"You really want to watch the young people because they really got pushed out.... You really get the sense that we're starting to hit a critical mass. It shows up in consumer confidence. We're at very high levels of confidence, and you really wouldn't see that unless the consumer was really doing a little better," she said. "There's something going on. You can feel it. It's uneven and we get these little hiccups…. But we're doing better."
There were 280,000 nonfarm payrolls added in May, and the biggest areas for hiring were the 63,000 business and professional jobs, and leisure and hospitality, at 57,000.
"This is the summer that it looks like we finally get some summer vacations and people who were waiting to exhale, are exhaling. It's better for summer hires. The anecdotes for new grads are looking good," said Swonk. "You can feel it. You can see it. You can see a few younger faces working, and that's always good news."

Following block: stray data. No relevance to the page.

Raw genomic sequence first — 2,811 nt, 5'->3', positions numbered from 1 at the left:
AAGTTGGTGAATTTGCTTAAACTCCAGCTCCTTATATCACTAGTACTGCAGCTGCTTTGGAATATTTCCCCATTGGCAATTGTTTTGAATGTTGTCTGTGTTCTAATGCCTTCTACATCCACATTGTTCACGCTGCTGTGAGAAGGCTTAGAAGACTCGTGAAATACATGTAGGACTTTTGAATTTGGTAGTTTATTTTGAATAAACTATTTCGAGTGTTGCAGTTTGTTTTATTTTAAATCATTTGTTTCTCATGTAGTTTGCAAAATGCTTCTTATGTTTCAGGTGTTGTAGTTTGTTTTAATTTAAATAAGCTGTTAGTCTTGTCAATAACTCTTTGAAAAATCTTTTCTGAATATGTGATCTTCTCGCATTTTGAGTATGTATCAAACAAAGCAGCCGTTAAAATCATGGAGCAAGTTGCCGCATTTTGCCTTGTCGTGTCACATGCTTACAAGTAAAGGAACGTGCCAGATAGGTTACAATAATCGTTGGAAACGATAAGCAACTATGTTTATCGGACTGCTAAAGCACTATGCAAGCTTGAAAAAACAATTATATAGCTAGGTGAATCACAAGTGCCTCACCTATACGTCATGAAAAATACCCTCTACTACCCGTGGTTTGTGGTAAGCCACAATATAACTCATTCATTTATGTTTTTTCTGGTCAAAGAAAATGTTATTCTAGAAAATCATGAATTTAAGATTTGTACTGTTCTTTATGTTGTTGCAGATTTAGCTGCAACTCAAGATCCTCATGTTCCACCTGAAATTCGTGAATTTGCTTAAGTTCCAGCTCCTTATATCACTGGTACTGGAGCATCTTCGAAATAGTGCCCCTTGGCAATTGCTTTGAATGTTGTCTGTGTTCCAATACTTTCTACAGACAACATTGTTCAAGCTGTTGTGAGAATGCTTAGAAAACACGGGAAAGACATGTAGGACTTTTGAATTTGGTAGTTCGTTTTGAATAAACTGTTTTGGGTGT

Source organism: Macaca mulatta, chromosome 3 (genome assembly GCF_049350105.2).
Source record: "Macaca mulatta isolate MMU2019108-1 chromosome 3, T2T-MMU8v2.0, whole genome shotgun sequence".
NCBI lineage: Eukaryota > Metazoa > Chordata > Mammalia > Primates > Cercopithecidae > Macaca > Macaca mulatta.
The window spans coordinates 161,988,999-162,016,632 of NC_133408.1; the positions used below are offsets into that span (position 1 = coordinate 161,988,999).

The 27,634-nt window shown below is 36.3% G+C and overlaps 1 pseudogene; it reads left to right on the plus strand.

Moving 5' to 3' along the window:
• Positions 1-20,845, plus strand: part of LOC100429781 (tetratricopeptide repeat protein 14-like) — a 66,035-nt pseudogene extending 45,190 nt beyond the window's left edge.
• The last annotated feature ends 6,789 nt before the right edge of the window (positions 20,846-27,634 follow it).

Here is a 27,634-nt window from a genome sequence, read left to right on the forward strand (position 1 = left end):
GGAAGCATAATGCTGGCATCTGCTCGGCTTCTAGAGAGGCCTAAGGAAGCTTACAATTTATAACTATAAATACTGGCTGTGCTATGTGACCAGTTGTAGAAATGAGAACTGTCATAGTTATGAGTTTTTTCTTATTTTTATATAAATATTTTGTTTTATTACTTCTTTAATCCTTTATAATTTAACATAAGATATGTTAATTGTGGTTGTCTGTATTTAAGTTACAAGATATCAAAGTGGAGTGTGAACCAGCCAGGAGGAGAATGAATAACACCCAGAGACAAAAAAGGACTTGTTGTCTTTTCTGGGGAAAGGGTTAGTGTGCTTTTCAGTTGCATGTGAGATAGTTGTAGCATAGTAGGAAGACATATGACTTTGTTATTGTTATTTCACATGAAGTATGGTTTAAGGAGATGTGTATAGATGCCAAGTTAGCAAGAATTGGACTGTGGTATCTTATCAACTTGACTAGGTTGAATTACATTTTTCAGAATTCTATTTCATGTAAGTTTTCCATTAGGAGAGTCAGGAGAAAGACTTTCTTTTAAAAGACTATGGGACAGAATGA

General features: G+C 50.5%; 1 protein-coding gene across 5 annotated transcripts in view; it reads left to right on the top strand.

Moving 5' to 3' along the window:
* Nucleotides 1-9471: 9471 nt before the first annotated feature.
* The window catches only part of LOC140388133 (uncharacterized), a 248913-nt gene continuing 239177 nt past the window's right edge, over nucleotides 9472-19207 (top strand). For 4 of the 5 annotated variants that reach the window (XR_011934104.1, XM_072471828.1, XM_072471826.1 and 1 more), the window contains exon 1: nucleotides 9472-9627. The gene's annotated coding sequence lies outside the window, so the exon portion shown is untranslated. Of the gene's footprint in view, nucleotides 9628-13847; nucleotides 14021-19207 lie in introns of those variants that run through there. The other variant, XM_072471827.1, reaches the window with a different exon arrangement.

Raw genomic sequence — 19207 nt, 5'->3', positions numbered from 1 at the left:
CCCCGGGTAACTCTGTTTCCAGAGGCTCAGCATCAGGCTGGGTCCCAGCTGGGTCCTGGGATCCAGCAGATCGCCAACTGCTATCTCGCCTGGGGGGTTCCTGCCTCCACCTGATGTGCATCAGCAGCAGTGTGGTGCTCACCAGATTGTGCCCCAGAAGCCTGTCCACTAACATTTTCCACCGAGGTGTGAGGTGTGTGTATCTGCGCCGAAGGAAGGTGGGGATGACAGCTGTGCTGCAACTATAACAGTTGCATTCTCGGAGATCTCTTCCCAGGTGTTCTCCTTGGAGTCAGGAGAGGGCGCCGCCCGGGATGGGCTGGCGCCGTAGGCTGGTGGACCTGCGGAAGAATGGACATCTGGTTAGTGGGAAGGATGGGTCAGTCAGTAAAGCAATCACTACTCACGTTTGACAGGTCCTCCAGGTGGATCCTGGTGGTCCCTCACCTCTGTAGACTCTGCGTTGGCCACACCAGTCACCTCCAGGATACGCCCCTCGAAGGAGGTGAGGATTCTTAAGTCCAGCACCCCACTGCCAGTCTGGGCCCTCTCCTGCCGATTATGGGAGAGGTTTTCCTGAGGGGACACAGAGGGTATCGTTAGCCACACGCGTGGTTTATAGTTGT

Pierpont Amherst chief economist Stephen Stanley said he expects average hourly wages to pick up, and wages have already been showing signs of gains. "Average hourly earnings was up in the last report. Just as important, we've seen steady acceleration in ECI (the employment cost index) numbers. The hourly compensation number in the productivity release, those have picked up. Just looking at anecdotal and survey-type measures, those have been showing wage firmness for a long time. The average hourly numbers are really the last shoe to drop," he said. "The fact we got 0.3 in May leads the way, and if we get another 0.3 percent in June, that will raise a few eyebrows.
Stanley said the income numbers suggest the households are doing better and have the ability to spend. He expects to see 225,000 nonfarm payrolls added in June.